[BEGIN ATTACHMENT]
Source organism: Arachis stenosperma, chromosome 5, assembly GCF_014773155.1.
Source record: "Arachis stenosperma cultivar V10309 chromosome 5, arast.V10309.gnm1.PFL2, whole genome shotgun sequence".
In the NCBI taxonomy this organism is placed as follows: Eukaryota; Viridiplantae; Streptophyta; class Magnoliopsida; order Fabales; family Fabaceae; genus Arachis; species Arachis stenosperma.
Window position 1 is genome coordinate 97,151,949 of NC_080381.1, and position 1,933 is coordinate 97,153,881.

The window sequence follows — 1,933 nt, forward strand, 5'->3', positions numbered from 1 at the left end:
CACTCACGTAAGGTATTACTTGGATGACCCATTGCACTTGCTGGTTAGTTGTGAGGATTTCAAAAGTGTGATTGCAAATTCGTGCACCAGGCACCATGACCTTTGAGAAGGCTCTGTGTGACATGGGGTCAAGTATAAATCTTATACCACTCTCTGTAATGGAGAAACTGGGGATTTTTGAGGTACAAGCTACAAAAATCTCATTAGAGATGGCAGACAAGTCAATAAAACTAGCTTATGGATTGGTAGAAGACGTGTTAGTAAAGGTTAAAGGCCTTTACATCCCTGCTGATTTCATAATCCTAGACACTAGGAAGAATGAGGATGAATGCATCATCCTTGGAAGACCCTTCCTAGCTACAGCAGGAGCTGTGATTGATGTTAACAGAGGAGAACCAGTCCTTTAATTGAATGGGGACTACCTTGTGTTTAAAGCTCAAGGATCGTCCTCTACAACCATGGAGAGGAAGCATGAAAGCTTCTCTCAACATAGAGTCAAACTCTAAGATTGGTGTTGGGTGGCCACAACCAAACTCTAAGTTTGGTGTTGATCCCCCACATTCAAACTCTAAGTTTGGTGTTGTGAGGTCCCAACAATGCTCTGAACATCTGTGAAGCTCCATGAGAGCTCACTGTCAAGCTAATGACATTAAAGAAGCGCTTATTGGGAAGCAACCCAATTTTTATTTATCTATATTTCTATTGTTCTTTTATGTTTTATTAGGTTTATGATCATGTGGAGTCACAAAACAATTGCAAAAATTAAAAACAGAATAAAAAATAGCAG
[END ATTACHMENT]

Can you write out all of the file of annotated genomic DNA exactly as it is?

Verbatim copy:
Source organism: Arachis stenosperma, chromosome 5, assembly GCF_014773155.1.
Source record: "Arachis stenosperma cultivar V10309 chromosome 5, arast.V10309.gnm1.PFL2, whole genome shotgun sequence".
In the NCBI taxonomy this organism is placed as follows: Eukaryota; Viridiplantae; Streptophyta; class Magnoliopsida; order Fabales; family Fabaceae; genus Arachis; species Arachis stenosperma.
Window position 1 is genome coordinate 97,151,949 of NC_080381.1, and position 1,933 is coordinate 97,153,881.

The window sequence follows — 1,933 nt, forward strand, 5'->3', positions numbered from 1 at the left end:
CACTCACGTAAGGTATTACTTGGATGACCCATTGCACTTGCTGGTTAGTTGTGAGGATTTCAAAAGTGTGATTGCAAATTCGTGCACCAGGCACCATGACCTTTGAGAAGGCTCTGTGTGACATGGGGTCAAGTATAAATCTTATACCACTCTCTGTAATGGAGAAACTGGGGATTTTTGAGGTACAAGCTACAAAAATCTCATTAGAGATGGCAGACAAGTCAATAAAACTAGCTTATGGATTGGTAGAAGACGTGTTAGTAAAGGTTAAAGGCCTTTACATCCCTGCTGATTTCATAATCCTAGACACTAGGAAGAATGAGGATGAATGCATCATCCTTGGAAGACCCTTCCTAGCTACAGCAGGAGCTGTGATTGATGTTAACAGAGGAGAACCAGTCCTTTAATTGAATGGGGACTACCTTGTGTTTAAAGCTCAAGGATCGTCCTCTACAACCATGGAGAGGAAGCATGAAAGCTTCTCTCAACATAGAGTCAAACTCTAAGATTGGTGTTGGGTGGCCACAACCAAACTCTAAGTTTGGTGTTGATCCCCCACATTCAAACTCTAAGTTTGGTGTTGTGAGGTCCCAACAATGCTCTGAACATCTGTGAAGCTCCATGAGAGCTCACTGTCAAGCTAATGACATTAAAGAAGCGCTTATTGGGAAGCAACCCAATTTTTATTTATCTATATTTCTATTGTTCTTTTATGTTTTATTAGGTTTATGATCATGTGGAGTCACAAAACAATTGCAAAAATTAAAAACAGAATAAAAAATAGCAG